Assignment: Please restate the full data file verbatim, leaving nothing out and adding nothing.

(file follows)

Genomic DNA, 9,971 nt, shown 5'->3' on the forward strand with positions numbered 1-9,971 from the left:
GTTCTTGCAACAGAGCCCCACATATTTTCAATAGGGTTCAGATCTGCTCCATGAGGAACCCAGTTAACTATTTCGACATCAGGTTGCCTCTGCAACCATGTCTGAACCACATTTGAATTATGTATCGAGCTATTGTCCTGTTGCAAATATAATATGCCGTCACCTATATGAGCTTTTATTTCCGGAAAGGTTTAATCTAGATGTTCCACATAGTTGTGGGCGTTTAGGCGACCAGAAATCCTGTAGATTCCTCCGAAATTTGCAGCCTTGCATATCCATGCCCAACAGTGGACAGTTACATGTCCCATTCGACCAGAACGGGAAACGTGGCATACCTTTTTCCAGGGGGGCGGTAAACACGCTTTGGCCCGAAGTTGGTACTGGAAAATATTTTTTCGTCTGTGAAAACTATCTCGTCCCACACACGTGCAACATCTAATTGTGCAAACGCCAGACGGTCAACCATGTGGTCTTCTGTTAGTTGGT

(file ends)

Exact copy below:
Genomic DNA, 9,971 nt, shown 5'->3' on the forward strand with positions numbered 1-9,971 from the left:
GTTCTTGCAACAGAGCCCCACATATTTTCAATAGGGTTCAGATCTGCTCCATGAGGAACCCAGTTAACTATTTCGACATCAGGTTGCCTCTGCAACCATGTCTGAACCACATTTGAATTATGTATCGAGCTATTGTCCTGTTGCAAATATAATATGCCGTCACCTATATGAGCTTTTATTTCCGGAAAGGTTTAATCTAGATGTTCCACATAGTTGTGGGCGTTTAGGCGACCAGAAATCCTGTAGATTCCTCCGAAATTTGCAGCCTTGCATATCCATGCCCAACAGTGGACAGTTACATGTCCCATTCGACCAGAACGGGAAACGTGGCATACCTTTTTCCAGGGGGGCGGTAAACACGCTTTGGCCCGAAGTTGGTACTGGAAAATATTTTTTCGTCTGTGAAAACTATCTCGTCCCACACACGTGCAACATCTAATTGTGCAAACGCCAGACGGTCAACCATGTGGTCTTCTGTTAGTTGGT